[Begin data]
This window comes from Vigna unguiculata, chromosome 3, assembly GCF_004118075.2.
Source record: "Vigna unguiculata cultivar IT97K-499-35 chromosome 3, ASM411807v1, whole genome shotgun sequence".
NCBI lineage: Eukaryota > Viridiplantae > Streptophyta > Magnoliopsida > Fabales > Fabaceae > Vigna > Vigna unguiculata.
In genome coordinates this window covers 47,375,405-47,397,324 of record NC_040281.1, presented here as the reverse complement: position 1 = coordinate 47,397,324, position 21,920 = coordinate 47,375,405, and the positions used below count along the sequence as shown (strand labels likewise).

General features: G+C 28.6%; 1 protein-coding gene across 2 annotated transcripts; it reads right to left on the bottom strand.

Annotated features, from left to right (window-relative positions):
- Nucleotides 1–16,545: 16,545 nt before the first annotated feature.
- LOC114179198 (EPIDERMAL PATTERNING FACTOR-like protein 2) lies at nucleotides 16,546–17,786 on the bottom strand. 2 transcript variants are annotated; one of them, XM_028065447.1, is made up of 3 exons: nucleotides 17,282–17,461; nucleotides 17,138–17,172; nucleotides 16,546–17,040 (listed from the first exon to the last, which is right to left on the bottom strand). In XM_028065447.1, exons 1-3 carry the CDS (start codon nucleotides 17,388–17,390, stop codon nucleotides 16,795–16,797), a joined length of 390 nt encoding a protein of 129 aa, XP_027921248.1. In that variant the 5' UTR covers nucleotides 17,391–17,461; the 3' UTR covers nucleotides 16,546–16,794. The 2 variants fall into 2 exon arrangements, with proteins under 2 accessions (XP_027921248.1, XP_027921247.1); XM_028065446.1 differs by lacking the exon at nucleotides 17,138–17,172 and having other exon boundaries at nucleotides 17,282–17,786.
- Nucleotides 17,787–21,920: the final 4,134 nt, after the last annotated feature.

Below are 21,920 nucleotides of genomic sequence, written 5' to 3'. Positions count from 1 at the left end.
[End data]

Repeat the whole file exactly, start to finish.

This window comes from Vigna unguiculata, chromosome 3, assembly GCF_004118075.2.
Source record: "Vigna unguiculata cultivar IT97K-499-35 chromosome 3, ASM411807v1, whole genome shotgun sequence".
NCBI lineage: Eukaryota > Viridiplantae > Streptophyta > Magnoliopsida > Fabales > Fabaceae > Vigna > Vigna unguiculata.
In genome coordinates this window covers 47,375,405-47,397,324 of record NC_040281.1, presented here as the reverse complement: position 1 = coordinate 47,397,324, position 21,920 = coordinate 47,375,405, and the positions used below count along the sequence as shown (strand labels likewise).

General features: G+C 28.6%; 1 protein-coding gene across 2 annotated transcripts; it reads right to left on the bottom strand.

Annotated features, from left to right (window-relative positions):
- Nucleotides 1–16,545: 16,545 nt before the first annotated feature.
- LOC114179198 (EPIDERMAL PATTERNING FACTOR-like protein 2) lies at nucleotides 16,546–17,786 on the bottom strand. 2 transcript variants are annotated; one of them, XM_028065447.1, is made up of 3 exons: nucleotides 17,282–17,461; nucleotides 17,138–17,172; nucleotides 16,546–17,040 (listed from the first exon to the last, which is right to left on the bottom strand). In XM_028065447.1, exons 1-3 carry the CDS (start codon nucleotides 17,388–17,390, stop codon nucleotides 16,795–16,797), a joined length of 390 nt encoding a protein of 129 aa, XP_027921248.1. In that variant the 5' UTR covers nucleotides 17,391–17,461; the 3' UTR covers nucleotides 16,546–16,794. The 2 variants fall into 2 exon arrangements, with proteins under 2 accessions (XP_027921248.1, XP_027921247.1); XM_028065446.1 differs by lacking the exon at nucleotides 17,138–17,172 and having other exon boundaries at nucleotides 17,282–17,786.
- Nucleotides 17,787–21,920: the final 4,134 nt, after the last annotated feature.

Below are 21,920 nucleotides of genomic sequence, written 5' to 3'. Positions count from 1 at the left end.